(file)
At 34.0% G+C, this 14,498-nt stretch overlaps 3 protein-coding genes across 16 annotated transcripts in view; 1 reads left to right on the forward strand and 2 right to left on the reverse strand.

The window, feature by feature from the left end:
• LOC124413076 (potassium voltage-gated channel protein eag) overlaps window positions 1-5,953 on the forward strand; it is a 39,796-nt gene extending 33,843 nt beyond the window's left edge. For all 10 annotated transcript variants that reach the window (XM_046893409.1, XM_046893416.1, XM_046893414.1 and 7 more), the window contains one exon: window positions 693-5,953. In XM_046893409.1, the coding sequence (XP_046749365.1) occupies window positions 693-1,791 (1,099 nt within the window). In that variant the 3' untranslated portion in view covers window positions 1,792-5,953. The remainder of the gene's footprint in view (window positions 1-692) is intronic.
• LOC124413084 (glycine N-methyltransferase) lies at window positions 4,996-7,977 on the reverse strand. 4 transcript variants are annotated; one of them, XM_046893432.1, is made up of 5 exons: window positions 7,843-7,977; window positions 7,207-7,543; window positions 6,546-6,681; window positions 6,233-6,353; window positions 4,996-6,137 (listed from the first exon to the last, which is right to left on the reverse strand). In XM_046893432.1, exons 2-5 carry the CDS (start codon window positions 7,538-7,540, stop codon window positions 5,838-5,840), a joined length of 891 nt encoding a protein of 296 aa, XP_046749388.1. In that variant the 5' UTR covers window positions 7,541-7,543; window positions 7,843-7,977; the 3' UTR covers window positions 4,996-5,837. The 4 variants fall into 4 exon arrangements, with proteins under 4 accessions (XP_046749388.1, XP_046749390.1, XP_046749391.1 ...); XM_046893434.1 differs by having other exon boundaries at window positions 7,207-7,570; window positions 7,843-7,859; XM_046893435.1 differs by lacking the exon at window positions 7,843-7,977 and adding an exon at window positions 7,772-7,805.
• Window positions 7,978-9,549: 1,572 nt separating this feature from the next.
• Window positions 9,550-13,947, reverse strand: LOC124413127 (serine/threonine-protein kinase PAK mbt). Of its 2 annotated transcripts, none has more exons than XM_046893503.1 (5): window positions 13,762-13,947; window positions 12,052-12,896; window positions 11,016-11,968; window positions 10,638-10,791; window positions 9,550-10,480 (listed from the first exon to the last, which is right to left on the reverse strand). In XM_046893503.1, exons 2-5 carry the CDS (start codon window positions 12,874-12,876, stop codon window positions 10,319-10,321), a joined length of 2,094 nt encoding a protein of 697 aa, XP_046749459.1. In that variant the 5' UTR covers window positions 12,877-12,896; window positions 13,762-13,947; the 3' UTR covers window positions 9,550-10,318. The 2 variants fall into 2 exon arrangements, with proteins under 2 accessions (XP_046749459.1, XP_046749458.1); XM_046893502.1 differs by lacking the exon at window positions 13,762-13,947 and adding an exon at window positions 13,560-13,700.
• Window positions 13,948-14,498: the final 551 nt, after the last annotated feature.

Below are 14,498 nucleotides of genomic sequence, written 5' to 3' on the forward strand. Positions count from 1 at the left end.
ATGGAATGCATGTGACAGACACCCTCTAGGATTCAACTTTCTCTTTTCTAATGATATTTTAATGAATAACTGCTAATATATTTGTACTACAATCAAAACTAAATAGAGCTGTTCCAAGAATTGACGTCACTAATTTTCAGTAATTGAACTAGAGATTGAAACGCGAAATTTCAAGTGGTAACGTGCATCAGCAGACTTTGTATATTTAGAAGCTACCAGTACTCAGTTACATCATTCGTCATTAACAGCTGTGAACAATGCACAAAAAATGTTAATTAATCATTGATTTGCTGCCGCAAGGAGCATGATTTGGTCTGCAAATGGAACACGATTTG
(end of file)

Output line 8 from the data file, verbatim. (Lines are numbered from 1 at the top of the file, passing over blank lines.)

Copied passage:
Below are 14,498 nucleotides of genomic sequence, written 5' to 3' on the forward strand. Positions count from 1 at the left end.